I dated someone once who tried getting to know me better by going back and reading every single one of my blog posts from day one--back in February 2004. Whenever she would confuse the events of the present time with something that she read about years ago, I'd say, "No, that was Paralell Charlie." To her, the near-daily account of my thoughts was backstory--years of context to compliment her realtime experience of me. Facebook photos work the same way--visual evidence of the rest of the life of this stranger you just shared dinner with. What's more is that it's all content not curated to impress--at least less so than date banter. It's the animal in its natural digital habitat--to the extent that their digital self represents their true nature.
It's certainly better than nothing. In fact, it's so much better than nothing that sometimes I wonder how anyone ever gets to know anyone who is basically off the grid. It feels so forced and unnatural. You have to ask someone about their day and what was on their mind--manually!--instead of just commenting on it directly. To make plans to hangout, you have to call them. How obnoxiously disruptive!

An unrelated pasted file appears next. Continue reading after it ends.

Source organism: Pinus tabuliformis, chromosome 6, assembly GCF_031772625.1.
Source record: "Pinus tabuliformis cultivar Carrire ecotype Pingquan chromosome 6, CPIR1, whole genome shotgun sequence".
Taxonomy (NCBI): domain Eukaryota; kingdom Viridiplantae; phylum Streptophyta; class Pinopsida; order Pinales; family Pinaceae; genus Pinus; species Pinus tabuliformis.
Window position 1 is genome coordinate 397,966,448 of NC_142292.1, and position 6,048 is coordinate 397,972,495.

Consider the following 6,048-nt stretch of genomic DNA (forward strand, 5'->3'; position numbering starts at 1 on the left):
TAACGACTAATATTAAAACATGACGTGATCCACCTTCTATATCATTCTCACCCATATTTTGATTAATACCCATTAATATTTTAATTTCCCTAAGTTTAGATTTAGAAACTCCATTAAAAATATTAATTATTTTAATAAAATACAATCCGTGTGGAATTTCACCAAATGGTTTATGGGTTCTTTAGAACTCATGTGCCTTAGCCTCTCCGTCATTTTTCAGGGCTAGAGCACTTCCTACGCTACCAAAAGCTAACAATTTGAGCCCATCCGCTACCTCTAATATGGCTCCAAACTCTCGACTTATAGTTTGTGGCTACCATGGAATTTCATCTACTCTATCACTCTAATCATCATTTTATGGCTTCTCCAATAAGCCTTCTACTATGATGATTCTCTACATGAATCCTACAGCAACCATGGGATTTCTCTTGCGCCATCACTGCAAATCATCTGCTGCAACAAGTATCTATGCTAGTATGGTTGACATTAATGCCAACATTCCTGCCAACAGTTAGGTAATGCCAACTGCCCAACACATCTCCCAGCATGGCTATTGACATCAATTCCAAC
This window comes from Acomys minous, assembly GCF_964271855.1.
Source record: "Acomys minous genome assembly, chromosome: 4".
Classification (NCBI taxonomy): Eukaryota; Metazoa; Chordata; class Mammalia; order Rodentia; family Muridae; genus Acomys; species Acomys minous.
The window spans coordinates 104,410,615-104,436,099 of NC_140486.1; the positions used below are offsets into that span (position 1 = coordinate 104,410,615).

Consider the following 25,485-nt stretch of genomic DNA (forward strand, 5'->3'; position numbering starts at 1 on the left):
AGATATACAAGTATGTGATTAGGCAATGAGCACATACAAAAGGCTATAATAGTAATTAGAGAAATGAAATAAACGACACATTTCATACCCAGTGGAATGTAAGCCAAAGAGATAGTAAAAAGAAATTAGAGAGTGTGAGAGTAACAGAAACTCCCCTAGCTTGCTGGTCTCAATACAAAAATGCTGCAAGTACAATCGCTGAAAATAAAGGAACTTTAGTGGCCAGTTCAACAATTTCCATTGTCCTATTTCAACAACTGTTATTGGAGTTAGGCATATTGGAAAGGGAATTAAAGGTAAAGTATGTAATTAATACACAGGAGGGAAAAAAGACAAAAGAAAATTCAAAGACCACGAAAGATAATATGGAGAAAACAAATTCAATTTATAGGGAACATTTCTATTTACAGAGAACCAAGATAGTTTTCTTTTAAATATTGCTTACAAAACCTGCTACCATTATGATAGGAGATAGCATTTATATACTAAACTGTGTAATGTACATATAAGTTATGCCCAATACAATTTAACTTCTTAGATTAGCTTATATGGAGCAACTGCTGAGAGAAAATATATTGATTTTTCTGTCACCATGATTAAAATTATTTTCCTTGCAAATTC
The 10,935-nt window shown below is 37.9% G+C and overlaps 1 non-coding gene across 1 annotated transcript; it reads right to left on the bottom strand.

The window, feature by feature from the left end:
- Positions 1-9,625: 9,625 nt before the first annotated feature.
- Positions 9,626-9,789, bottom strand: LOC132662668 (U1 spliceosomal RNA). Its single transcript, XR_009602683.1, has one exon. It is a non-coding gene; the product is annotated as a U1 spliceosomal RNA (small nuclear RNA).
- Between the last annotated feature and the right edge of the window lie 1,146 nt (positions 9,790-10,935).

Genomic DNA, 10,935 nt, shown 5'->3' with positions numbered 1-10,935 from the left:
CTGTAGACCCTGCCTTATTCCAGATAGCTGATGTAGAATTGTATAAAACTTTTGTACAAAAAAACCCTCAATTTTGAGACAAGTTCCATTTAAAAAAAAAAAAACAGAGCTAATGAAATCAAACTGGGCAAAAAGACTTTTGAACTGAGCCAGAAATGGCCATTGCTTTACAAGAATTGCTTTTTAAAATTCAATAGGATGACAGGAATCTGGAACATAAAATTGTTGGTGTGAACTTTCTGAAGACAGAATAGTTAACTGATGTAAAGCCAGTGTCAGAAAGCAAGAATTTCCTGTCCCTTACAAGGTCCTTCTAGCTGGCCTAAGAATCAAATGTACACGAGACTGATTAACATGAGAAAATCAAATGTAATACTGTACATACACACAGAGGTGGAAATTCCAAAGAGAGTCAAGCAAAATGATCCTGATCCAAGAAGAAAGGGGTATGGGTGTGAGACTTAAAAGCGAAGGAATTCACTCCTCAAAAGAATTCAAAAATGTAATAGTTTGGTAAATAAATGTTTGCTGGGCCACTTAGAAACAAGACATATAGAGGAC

Ever think about introducing yourself on the subway? Ask them to unplug from their iPod to talk to a stranger in mid-sardine can transport with no ability to Ignore or Block? Yeah, right. How would they know who I was if they couldn't Google me? BTW, exactly what day was it that it became creepier *not* to have a web presence?
The web is so much more casual. It's timeless and asynchronous. A real life first date can feel like a race against the clock. Will you score enough points before to time runs out to stay alive or will you fail to reach the next round? Maybe you didn't find that shared interest as you were blindly feeling around in the dark of uninformed, non-prestalked meatspace conversation.
The idea of being judged based on dinner, drinks, or a single pithy pickup line feels almost unfair. I have a whole body of work--over five years of blogging, two plus years of Tweeting and thousands of Flickr photos. I'm a person, dammit... look at all these ones and zeros--I have proof! See, published character depth!
"How did you meet?"
Nowadays, it goes something like this, "Well, I found her after searching a keyword that I'm interested on Twitter. I clicked around to her Facebook, saw that she was attractive, seemed to have a nice *normal* group of friends, no upside down keg photos. I started following her blog and her Twitter. Then, I waited until I had something genuinely useful and relevent to say--something I wanted to say not something I felt I had to say in the pressure of the moment. That began a short, but interesting, online conversation and then we decided to take it into the real world. We had real conversation, over a delicious meal, based on things we already knew about each other. "
How did we ever meet anyone before the internet?